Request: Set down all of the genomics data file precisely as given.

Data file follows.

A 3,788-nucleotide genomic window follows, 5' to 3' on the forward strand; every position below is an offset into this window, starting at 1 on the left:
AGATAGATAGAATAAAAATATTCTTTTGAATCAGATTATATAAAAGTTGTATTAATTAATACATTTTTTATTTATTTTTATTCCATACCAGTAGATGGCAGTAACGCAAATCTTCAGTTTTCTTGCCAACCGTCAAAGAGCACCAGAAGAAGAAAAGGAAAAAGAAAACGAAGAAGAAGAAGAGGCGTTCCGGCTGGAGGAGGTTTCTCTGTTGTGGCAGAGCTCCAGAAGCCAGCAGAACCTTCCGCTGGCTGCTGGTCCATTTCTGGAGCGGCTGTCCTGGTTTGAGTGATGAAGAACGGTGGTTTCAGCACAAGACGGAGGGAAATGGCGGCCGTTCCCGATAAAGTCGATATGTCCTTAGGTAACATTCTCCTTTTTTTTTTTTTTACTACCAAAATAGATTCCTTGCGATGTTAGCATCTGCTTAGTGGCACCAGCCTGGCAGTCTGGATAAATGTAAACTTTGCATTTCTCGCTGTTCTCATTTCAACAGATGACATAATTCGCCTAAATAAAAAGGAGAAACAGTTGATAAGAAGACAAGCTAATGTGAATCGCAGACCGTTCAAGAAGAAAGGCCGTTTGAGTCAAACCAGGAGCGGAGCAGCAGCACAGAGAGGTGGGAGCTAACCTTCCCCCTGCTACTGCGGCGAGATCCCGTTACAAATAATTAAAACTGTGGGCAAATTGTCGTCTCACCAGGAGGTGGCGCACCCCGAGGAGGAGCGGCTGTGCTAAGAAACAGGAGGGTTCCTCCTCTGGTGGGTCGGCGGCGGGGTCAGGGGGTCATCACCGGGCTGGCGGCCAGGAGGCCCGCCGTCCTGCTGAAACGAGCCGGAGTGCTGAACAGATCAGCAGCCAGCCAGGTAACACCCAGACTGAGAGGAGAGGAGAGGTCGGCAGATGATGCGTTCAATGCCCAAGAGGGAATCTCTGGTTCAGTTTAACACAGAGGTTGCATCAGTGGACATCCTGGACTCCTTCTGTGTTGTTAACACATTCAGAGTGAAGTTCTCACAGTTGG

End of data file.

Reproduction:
A 3,788-nucleotide genomic window follows, 5' to 3' on the forward strand; every position below is an offset into this window, starting at 1 on the left:
AGATAGATAGAATAAAAATATTCTTTTGAATCAGATTATATAAAAGTTGTATTAATTAATACATTTTTTATTTATTTTTATTCCATACCAGTAGATGGCAGTAACGCAAATCTTCAGTTTTCTTGCCAACCGTCAAAGAGCACCAGAAGAAGAAAAGGAAAAAGAAAACGAAGAAGAAGAAGAGGCGTTCCGGCTGGAGGAGGTTTCTCTGTTGTGGCAGAGCTCCAGAAGCCAGCAGAACCTTCCGCTGGCTGCTGGTCCATTTCTGGAGCGGCTGTCCTGGTTTGAGTGATGAAGAACGGTGGTTTCAGCACAAGACGGAGGGAAATGGCGGCCGTTCCCGATAAAGTCGATATGTCCTTAGGTAACATTCTCCTTTTTTTTTTTTTTACTACCAAAATAGATTCCTTGCGATGTTAGCATCTGCTTAGTGGCACCAGCCTGGCAGTCTGGATAAATGTAAACTTTGCATTTCTCGCTGTTCTCATTTCAACAGATGACATAATTCGCCTAAATAAAAAGGAGAAACAGTTGATAAGAAGACAAGCTAATGTGAATCGCAGACCGTTCAAGAAGAAAGGCCGTTTGAGTCAAACCAGGAGCGGAGCAGCAGCACAGAGAGGTGGGAGCTAACCTTCCCCCTGCTACTGCGGCGAGATCCCGTTACAAATAATTAAAACTGTGGGCAAATTGTCGTCTCACCAGGAGGTGGCGCACCCCGAGGAGGAGCGGCTGTGCTAAGAAACAGGAGGGTTCCTCCTCTGGTGGGTCGGCGGCGGGGTCAGGGGGTCATCACCGGGCTGGCGGCCAGGAGGCCCGCCGTCCTGCTGAAACGAGCCGGAGTGCTGAACAGATCAGCAGCCAGCCAGGTAACACCCAGACTGAGAGGAGAGGAGAGGTCGGCAGATGATGCGTTCAATGCCCAAGAGGGAATCTCTGGTTCAGTTTAACACAGAGGTTGCATCAGTGGACATCCTGGACTCCTTCTGTGTTGTTAACACATTCAGAGTGAAGTTCTCACAGTTGG